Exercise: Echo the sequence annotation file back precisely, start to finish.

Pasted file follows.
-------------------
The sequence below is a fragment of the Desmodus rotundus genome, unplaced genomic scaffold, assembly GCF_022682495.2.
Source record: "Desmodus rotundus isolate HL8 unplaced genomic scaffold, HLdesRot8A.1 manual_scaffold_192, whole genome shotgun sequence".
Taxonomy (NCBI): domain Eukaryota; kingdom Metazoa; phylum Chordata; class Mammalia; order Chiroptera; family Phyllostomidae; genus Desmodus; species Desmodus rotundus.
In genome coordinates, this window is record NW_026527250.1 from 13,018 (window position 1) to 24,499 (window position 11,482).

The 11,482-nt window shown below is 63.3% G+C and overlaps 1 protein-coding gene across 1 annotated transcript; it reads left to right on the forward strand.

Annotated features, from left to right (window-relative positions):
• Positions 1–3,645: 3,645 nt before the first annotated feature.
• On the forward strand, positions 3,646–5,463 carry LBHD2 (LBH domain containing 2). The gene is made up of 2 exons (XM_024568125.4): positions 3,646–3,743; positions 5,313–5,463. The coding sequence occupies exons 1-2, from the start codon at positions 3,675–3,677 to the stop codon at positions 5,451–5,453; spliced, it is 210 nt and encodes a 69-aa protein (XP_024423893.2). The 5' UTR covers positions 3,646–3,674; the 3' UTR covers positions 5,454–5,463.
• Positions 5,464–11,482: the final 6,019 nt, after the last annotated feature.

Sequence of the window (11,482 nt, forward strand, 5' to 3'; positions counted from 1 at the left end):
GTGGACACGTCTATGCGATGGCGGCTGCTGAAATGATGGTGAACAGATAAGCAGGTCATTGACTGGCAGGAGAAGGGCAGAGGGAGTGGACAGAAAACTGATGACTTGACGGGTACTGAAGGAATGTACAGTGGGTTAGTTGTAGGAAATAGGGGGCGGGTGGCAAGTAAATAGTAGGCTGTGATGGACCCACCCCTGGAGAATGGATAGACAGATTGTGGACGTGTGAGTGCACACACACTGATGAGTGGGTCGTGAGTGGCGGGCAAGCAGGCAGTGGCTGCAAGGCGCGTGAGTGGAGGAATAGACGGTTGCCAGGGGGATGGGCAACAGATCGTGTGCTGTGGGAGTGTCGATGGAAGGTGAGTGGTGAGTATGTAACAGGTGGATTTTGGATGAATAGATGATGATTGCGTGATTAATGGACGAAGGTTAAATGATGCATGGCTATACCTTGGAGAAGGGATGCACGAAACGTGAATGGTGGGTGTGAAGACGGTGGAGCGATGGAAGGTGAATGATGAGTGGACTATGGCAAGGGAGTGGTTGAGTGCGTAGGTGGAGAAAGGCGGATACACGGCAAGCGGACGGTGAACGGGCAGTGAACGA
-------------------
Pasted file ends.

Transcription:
The sequence below is a fragment of the Desmodus rotundus genome, unplaced genomic scaffold, assembly GCF_022682495.2.
Source record: "Desmodus rotundus isolate HL8 unplaced genomic scaffold, HLdesRot8A.1 manual_scaffold_192, whole genome shotgun sequence".
Taxonomy (NCBI): domain Eukaryota; kingdom Metazoa; phylum Chordata; class Mammalia; order Chiroptera; family Phyllostomidae; genus Desmodus; species Desmodus rotundus.
In genome coordinates, this window is record NW_026527250.1 from 13,018 (window position 1) to 24,499 (window position 11,482).

The 11,482-nt window shown below is 63.3% G+C and overlaps 1 protein-coding gene across 1 annotated transcript; it reads left to right on the forward strand.

Annotated features, from left to right (window-relative positions):
• Positions 1–3,645: 3,645 nt before the first annotated feature.
• On the forward strand, positions 3,646–5,463 carry LBHD2 (LBH domain containing 2). The gene is made up of 2 exons (XM_024568125.4): positions 3,646–3,743; positions 5,313–5,463. The coding sequence occupies exons 1-2, from the start codon at positions 3,675–3,677 to the stop codon at positions 5,451–5,453; spliced, it is 210 nt and encodes a 69-aa protein (XP_024423893.2). The 5' UTR covers positions 3,646–3,674; the 3' UTR covers positions 5,454–5,463.
• Positions 5,464–11,482: the final 6,019 nt, after the last annotated feature.

Sequence of the window (11,482 nt, forward strand, 5' to 3'; positions counted from 1 at the left end):
GTGGACACGTCTATGCGATGGCGGCTGCTGAAATGATGGTGAACAGATAAGCAGGTCATTGACTGGCAGGAGAAGGGCAGAGGGAGTGGACAGAAAACTGATGACTTGACGGGTACTGAAGGAATGTACAGTGGGTTAGTTGTAGGAAATAGGGGGCGGGTGGCAAGTAAATAGTAGGCTGTGATGGACCCACCCCTGGAGAATGGATAGACAGATTGTGGACGTGTGAGTGCACACACACTGATGAGTGGGTCGTGAGTGGCGGGCAAGCAGGCAGTGGCTGCAAGGCGCGTGAGTGGAGGAATAGACGGTTGCCAGGGGGATGGGCAACAGATCGTGTGCTGTGGGAGTGTCGATGGAAGGTGAGTGGTGAGTATGTAACAGGTGGATTTTGGATGAATAGATGATGATTGCGTGATTAATGGACGAAGGTTAAATGATGCATGGCTATACCTTGGAGAAGGGATGCACGAAACGTGAATGGTGGGTGTGAAGACGGTGGAGCGATGGAAGGTGAATGATGAGTGGACTATGGCAAGGGAGTGGTTGAGTGCGTAGGTGGAGAAAGGCGGATACACGGCAAGCGGACGGTGAACGGGCAGTGAACGA